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High society on the brain.

High society in the brain

Computer scientist Marvin Minsky of the Massachusetts Institute of Technology readily acknowledges that many researchers working on neural networks -- computer models designed to simulate the behavior of small groups of neurons involved in functions such as seeing, smelling and even speaking -- consider him "the devil." In 1969, Minsky and a coleague demonstrated that elementary neural networks popular at the time could not identify certain simple patterns. Shortly thereafter, work in this field slowed to a trickle.

Thanks to more sophisticated computer approaches, neural network research has revived in the last few years. And despite his reputation, Minsky says biological neural networks, or assemblies of brain cells responsible for various simple activities, are an integral part of his theory of mind.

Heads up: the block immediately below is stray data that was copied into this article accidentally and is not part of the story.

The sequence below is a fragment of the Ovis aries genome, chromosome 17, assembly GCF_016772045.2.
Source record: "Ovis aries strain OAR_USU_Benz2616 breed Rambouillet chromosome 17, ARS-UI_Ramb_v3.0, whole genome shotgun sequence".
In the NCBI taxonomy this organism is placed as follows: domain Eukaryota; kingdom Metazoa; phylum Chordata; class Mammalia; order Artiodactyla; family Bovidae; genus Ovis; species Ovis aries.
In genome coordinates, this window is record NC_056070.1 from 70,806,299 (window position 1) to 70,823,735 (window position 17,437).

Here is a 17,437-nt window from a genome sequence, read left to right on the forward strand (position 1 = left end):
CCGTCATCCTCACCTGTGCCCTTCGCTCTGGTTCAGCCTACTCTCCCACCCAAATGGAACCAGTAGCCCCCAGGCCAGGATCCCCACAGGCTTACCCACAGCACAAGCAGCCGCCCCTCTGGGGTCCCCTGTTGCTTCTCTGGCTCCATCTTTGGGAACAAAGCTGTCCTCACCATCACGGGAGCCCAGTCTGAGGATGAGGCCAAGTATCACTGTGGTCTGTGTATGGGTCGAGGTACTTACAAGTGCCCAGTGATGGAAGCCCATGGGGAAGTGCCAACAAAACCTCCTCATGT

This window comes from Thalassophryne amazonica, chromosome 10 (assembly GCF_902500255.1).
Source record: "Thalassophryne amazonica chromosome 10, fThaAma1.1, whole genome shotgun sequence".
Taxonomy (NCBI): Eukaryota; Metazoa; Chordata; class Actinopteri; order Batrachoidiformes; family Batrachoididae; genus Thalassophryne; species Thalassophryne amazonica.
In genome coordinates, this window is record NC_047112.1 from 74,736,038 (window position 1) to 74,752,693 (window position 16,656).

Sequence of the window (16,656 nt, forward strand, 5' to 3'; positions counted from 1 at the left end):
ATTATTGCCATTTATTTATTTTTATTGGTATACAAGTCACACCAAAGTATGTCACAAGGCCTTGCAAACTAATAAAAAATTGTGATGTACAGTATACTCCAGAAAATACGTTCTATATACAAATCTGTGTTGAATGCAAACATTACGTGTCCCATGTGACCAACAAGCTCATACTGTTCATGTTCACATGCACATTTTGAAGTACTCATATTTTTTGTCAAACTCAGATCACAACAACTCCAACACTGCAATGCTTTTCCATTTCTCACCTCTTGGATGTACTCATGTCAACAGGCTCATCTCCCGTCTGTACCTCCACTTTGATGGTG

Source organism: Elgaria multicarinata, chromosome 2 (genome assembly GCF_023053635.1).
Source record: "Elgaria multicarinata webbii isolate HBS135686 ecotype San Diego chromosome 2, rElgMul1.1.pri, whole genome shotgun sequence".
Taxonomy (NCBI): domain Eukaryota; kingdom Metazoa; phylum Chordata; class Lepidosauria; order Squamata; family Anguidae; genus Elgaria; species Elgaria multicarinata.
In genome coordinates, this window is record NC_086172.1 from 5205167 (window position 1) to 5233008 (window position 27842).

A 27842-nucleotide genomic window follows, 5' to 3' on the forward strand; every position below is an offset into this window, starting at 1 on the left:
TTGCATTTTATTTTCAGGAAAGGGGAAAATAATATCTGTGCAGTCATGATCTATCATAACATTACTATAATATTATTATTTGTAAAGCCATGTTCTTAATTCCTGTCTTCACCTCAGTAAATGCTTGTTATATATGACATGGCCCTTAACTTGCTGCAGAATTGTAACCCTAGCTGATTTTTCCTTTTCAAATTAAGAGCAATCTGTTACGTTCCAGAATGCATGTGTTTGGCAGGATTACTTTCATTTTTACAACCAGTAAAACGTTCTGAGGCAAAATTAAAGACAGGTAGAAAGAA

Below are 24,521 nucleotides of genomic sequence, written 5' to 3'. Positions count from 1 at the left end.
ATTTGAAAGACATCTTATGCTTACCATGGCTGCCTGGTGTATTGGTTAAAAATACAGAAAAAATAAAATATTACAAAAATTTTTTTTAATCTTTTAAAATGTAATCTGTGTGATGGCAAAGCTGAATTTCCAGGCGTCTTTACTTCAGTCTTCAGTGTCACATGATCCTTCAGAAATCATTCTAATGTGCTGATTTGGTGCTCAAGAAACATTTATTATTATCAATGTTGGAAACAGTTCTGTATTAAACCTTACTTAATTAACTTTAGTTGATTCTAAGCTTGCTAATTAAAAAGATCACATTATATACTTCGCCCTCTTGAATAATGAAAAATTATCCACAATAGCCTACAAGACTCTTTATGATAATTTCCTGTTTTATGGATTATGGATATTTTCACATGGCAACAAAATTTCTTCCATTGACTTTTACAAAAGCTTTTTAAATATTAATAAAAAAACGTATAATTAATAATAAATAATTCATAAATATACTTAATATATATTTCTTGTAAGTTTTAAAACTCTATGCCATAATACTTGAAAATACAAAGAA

"The mind uses all sorts of neural networks together, and each one is good at certain things," he maintains. In Minsky's view, millions of distinct networks work together, enabling people to think and behave. A special class of cell groups records what other networks do, activates memories and allows higher-level networks to call on the services of lower-order cell assemblies. This teeming "society" of networks is responsible for producing goal-directed behavior, Minsky argues.

But computer models of brain function still do not provide a clear picture of Minsky's "society of mind." Artificial neural networks can learn to recognize visual patterns or understand everyday speech, he says, "but sometimes you have a devil of a time figuring out how they did it. We still don't have a good way of characterizing the proper questions for neural networks."
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Title Annotation:neural network research
Author:Bower, Bruce
Publication:Science News
Date:Aug 6, 1988
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